- Information retrieval - Able to access different and multiple sources of information
- Inter-personal - Able to question, actively listen, examine given answers and interact sensitevely with others
- Critical analysis & Problem Solving - Able to deconstruct and analyse problems or complex situations. To find solutions to problems through analyses and exploration of all possibilities using appropriate methods, rescources and creativity.
- Presentation - Able to clearly present information and explanations to an audience. Through the written or oral mode of communication accurately and concisely.
- Argument - Able to put forward, debate and justify an opinion or a course of action, with an individual or in a wider group setting
- Self-awareness & Reflectivity - Having an awareness of your own strengths, weaknesses, aims and objectives. Able to regularly review, evaluate and reflect upon the performance of yourself and others
Subject specific skills
- Research skills - students will be able to undertake advanced independent research, involving formulating a research question, identifying and deploying appropriate linguistic methodology (theoretical or empirical), data collection techniques (experimental or field-based), as well as the selection and application of appropriate theoretical frameworks in order to adequately analyse and interpret data.
- Writing & scholarly conventions - students will be able to present data, argumentation, findings and references in written form in keeping with the conventions current in language science and English language studies to an advanced standard.
- Oral presentation skills & scholarly conventions - students will be able to present data, argumentation, findings and references in oral form in keeping with the conventions current in language science and English language studies, to an advanced level.
- Analysis & interpretation skills - students will be able to analyse and interpret data accurately and to draw appropriate conclusions based on the application of appropriate analytic and theoretical frameworks available in linguistics and English language studies.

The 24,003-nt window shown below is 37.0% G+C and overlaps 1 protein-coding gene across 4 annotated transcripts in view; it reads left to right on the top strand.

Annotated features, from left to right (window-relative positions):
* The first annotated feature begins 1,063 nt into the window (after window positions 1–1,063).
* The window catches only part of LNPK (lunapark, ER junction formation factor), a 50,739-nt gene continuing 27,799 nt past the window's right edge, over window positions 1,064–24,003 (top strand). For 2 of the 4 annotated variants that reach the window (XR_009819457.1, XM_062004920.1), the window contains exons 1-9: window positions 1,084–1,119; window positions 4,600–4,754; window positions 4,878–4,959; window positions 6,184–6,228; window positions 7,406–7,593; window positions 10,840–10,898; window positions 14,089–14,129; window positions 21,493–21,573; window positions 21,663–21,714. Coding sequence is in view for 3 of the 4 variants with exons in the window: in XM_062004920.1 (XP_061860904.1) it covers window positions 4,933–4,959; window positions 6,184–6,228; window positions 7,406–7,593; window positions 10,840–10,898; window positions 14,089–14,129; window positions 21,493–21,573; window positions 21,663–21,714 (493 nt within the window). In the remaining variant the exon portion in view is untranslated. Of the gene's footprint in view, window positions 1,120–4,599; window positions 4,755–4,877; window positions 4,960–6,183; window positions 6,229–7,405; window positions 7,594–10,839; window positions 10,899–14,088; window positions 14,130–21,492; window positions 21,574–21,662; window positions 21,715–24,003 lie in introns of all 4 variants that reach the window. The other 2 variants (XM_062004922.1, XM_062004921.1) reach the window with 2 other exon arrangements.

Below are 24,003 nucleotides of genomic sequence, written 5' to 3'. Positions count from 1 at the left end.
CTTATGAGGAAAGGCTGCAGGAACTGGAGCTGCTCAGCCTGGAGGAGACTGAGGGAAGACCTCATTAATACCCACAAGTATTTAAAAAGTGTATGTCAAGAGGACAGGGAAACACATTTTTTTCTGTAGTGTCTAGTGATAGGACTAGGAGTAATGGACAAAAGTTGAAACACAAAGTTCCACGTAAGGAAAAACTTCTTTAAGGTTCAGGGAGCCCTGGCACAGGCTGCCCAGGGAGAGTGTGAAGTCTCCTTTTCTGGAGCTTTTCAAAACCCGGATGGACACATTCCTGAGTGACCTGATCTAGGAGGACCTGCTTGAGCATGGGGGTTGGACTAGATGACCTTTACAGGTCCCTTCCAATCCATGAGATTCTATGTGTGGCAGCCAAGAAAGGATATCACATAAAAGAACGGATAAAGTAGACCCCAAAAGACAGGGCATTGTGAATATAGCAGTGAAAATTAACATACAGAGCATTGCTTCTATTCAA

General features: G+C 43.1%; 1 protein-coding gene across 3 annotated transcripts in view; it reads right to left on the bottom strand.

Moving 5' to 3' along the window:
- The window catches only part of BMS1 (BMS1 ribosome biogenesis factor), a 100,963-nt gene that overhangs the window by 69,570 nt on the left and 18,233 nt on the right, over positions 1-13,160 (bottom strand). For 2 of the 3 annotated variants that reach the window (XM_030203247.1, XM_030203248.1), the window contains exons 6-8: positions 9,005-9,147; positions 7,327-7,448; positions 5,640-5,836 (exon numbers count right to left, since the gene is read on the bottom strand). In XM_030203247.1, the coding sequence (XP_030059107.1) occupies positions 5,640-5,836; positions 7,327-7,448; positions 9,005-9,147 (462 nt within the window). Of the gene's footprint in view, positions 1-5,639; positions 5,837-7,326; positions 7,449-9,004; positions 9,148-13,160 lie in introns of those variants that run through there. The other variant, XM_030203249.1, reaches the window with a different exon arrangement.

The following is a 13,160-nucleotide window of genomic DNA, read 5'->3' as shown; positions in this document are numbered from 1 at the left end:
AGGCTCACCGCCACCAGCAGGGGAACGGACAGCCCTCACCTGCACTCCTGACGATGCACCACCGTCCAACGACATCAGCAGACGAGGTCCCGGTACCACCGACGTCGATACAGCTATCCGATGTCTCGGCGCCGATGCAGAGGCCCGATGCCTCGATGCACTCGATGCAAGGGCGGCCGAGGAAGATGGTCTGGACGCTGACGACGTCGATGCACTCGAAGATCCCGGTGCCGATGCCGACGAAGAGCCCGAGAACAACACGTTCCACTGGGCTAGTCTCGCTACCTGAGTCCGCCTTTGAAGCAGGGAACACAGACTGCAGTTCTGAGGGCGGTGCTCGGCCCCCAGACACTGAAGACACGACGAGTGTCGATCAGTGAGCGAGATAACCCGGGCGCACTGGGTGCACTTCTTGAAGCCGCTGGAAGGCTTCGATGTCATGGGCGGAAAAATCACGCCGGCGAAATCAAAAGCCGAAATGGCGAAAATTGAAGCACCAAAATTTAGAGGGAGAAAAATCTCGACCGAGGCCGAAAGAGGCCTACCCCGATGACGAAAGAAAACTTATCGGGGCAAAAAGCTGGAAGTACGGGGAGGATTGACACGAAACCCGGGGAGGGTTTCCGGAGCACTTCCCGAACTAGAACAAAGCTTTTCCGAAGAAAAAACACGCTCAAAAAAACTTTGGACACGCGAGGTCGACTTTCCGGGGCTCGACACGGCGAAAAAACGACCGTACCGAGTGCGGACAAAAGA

- Evaluation & reflection - students will be able to critically evaluate to an advanced standard a particular position, viewpoint or argument in relation to a specific area of investigation. They will be able to reflect on the efficacy of a particular approach, practice or performance, and moderate these as a consequence in order to achieve specific goals.
- Independent investigation - students will develop the ability to plan, design and execute a highly original and significant piece of research or inquiry, either independently or as a member of a team in order to discover a specific solution to an outstanding issue or question through searching out and synthesising written, visual and oral information. Students will also develop skills of independent investigation, including interacting with peers and participants/informants.
- Learning to learn - students will learn to reflect upon, modify and improve their learning strategies
- Effective communication - students will develop the ability to communicate effectively, appropriately and confidently, in a range of contexts, to different audience types, and making use of a range of supporting materials
- Awareness of and appreciation for linguistic and cultural differences - students will develop an awareness of and an appreciation for the range and nature of linguistic and cultural diversity.
- Knowledge of the nature of language origins, change and use - students will demonstrate detailed knowledge phenomena and findings relating to the nature of language origins, the way language changes, and factors involved in and affecting language use.
- Understanding of the nature and organisation of language - students will demonstrate detailed knowledge of observations and findings relating to various aspects of linguistic phenomena and organization.
- Knowledge of the relationship between language and society, culture, and/or embodied experience - students will demonstrate detailed knowledge of phenomena and findings relating to the complex interdependent relationship between language, society culture and/or embodied experience.
Resource implications for students
Talis Reading listhttp://readinglists.bangor.ac.uk/modules/qxl-4443.html
Courses including this module
Optional in courses:
- Q1AX: MA Applied Linguistics for TEFL year 1 (MA/ALTEFL)
- Q1AN: MA Bilingualism year 1 (MA/BILING)
- Q1AB: MA Linguistics year 1 (MA/LING)
- Q102: MArts Bilingualism year 4 (MARTS/BILING)
- Q101: MArts Linguistics year 4 (MARTS/LING)
- Q1BB: MSc Language Acquisition & Development year 1 (MSC/LAD)
- Q1BC: MSc Language Technologies year 1 (MSC/LT)